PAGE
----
Key BJP, RSS, VHP and Bajrang Dal activists speak openly of how Narendra Modi blessed the anti-Muslim pogrom.
A SHADOWY HISTORY OF SUSPICIOUS TERROR ATTACKS
by Arundhati Roy
Though one chapter of horror in Mumbai has ended, another might have just begun. Day after day, a powerful, vociferous section of the Indian elite, goaded by marauding TV anchors who make Fox News look almost radical and left-wing, have taken to mindlessly attacking politicians, all politicians, glorifying the police and the army, and virtually asking for a police state. It isn’t surprising that those who have grown plump on the pickings of democracy (such as it is) should now be calling for a police state. The era of ‘pickings’ is long gone. We’re now in the era of Grabbing by Force, and democracy has a terrible habit of getting in the way.Dangerous, stupid television flash cards like the Police are Good, Politicians are Bad/ Chief Executives are Good, Chief Ministers are Bad/ Army is Good, Government is Bad/ India is Good, Pakistan is Bad are being bandied about by TV channels that have already whipped their viewers into a state of almost uncontrollable hysteria.
Tragically, this regression into intellectual infancy comes at a time when people in India were beginning to see that the business of terrorism is a hall of mirrors in which victims and perpetrators sometimes exchange roles. It’s an understanding that the people of Kashmir, given their dreadful experiences of the last 20 years, have honed to an exquisite art. On the mainland we’re still learning. (If Kashmir won’t willingly integrate into India, it’s beginning to look as though India will integrate/disintegrate into Kashmir.)
It was after the 2001 Parliament attack that the first serious questions began to be raised. A campaign by a group of lawyers and activists exposed how innocent people had been framed by the police and the press, how evidence was fabricated, how witnesses lied, how due process had been criminally violated at every stage of the investigation. Eventually the courts acquitted two out of the four accused, including S.A.R. Geelani, the man whom the police claimed was the mastermind of the operation. A third, Shaukat Guru, was acquitted of all the charges brought against him but was then convicted for a fresh, comparatively minor offence. The Supreme Court upheld the death sentence of another of the accused, Mohammad Afzal. In its judgement, the court acknowledged that there was no proof that Mohammad Afzal belonged to any terrorist group, but went on to say, quite shockingly, “The collective conscience of the society will only be satisfied if capital punishment is awarded to the offender. ” Even today we don’t really know who the terrorists that attacked Indian Parliament were and who they worked for.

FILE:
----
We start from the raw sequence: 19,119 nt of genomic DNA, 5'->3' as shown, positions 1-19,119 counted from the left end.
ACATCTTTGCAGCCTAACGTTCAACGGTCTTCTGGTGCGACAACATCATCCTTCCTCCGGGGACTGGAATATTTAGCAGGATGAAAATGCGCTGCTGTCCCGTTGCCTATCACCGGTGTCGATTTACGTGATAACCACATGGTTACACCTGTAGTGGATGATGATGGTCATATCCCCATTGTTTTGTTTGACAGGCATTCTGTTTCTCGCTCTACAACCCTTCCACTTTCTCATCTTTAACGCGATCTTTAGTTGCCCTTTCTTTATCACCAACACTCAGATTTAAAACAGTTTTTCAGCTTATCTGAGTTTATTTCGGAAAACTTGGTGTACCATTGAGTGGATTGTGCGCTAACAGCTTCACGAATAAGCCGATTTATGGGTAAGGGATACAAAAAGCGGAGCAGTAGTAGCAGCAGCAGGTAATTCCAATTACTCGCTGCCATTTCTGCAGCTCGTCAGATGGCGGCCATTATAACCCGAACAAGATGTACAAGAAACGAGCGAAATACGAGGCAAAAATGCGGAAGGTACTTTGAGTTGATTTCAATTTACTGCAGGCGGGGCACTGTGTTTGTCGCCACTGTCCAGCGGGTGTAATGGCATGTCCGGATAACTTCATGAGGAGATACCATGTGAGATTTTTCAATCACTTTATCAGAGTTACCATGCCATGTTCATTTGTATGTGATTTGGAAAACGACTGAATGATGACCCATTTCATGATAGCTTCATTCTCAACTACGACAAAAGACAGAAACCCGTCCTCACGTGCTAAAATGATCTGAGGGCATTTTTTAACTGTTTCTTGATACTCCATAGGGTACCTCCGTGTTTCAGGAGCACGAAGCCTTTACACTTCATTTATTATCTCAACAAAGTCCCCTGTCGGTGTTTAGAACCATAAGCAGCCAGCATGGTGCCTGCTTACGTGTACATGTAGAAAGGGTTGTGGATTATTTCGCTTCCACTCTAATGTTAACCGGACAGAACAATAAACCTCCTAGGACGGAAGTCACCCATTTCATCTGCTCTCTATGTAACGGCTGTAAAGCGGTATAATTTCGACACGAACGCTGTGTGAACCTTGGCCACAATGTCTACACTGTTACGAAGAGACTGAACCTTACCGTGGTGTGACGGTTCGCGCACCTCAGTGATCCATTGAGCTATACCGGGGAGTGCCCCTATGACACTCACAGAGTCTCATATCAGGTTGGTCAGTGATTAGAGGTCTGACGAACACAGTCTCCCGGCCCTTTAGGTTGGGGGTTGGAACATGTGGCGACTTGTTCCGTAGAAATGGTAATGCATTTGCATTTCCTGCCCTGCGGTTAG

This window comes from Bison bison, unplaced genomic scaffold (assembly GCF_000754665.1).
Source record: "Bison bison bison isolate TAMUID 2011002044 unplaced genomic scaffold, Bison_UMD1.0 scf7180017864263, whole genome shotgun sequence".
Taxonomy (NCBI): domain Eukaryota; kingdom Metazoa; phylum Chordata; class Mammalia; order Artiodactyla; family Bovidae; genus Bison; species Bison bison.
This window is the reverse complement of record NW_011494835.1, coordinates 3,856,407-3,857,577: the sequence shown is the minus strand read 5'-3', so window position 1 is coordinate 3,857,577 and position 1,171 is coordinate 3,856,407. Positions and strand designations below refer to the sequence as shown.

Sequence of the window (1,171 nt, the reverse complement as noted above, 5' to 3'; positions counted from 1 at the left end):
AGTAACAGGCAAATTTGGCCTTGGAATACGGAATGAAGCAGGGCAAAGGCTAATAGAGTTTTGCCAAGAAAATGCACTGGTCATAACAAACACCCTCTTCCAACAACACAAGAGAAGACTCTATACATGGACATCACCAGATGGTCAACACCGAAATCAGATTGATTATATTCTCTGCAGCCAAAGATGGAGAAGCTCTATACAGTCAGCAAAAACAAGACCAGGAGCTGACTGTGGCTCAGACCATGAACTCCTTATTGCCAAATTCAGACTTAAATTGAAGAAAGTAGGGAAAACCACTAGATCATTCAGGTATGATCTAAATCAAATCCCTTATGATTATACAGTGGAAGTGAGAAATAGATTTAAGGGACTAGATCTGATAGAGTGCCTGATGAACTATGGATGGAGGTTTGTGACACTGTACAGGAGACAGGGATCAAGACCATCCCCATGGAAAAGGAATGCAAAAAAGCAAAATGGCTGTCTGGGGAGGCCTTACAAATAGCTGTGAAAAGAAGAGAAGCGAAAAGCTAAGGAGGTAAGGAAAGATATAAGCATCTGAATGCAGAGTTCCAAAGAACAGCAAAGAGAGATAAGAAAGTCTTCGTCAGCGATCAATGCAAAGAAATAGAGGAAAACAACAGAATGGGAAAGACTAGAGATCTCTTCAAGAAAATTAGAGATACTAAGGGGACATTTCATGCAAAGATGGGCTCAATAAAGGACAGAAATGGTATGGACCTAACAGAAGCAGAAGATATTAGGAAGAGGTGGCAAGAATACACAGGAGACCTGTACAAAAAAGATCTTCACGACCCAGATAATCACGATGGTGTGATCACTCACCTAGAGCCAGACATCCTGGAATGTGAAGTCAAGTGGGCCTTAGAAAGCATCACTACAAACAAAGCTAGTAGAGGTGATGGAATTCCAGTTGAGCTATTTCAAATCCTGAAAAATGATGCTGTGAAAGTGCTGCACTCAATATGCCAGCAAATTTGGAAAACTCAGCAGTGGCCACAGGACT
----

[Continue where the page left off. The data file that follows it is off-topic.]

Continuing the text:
(Left) Hemant Karkare, The ATS Chief who was killed in the 26/11 Mumbai attacks. Karkare digged out the possible role of Sangh Privar behind the Malegaon tragedy.
Only days after the Batla House event, another story about ‘terrorists’ surfaced in the news. In a report submitted to the court, the CBI said that a team from Delhi’s Special Cell (the same team that led the Batla House encounter, including Mohan Chand Sharma) had abducted two innocent men, Irshad Ali and Moarif Qamar, in December 2005, planted 2 kg of RDX and two pistols on them, and then arrested them as ‘terrorists’ who belonged to Al Badr (which operates out of Kashmir). Ali and Qamar, who have spent years in jail, are only two examples out of hundreds of Muslims who have been similarly jailed, tortured and even killed on false charges.
While the Sangh parivar does not seem to have come to a final decision over whether or not it is anti-national and suicidal to question the police, Arnab Goswami, anchorperson of Times Now television channel, has stepped up to the plate.
He has taken to naming, demonising and openly heckling people who have dared to question the integrity of the police and armed forces. My name and the name of the well-known lawyer Prashant Bhushan have come up several times. At one point, while interviewing a former police officer, Arnab Goswami turned to the camera; “Arundhati Roy and Prashant Bhushan,” he said, “I hope you are watching this. We think you are disgusting.” For a TV anchor to do this in an atmosphere as charged and as frenzied as the one that prevails today amounts to incitement as well as threat, and would probably in different circumstances have cost a journalist his or her job.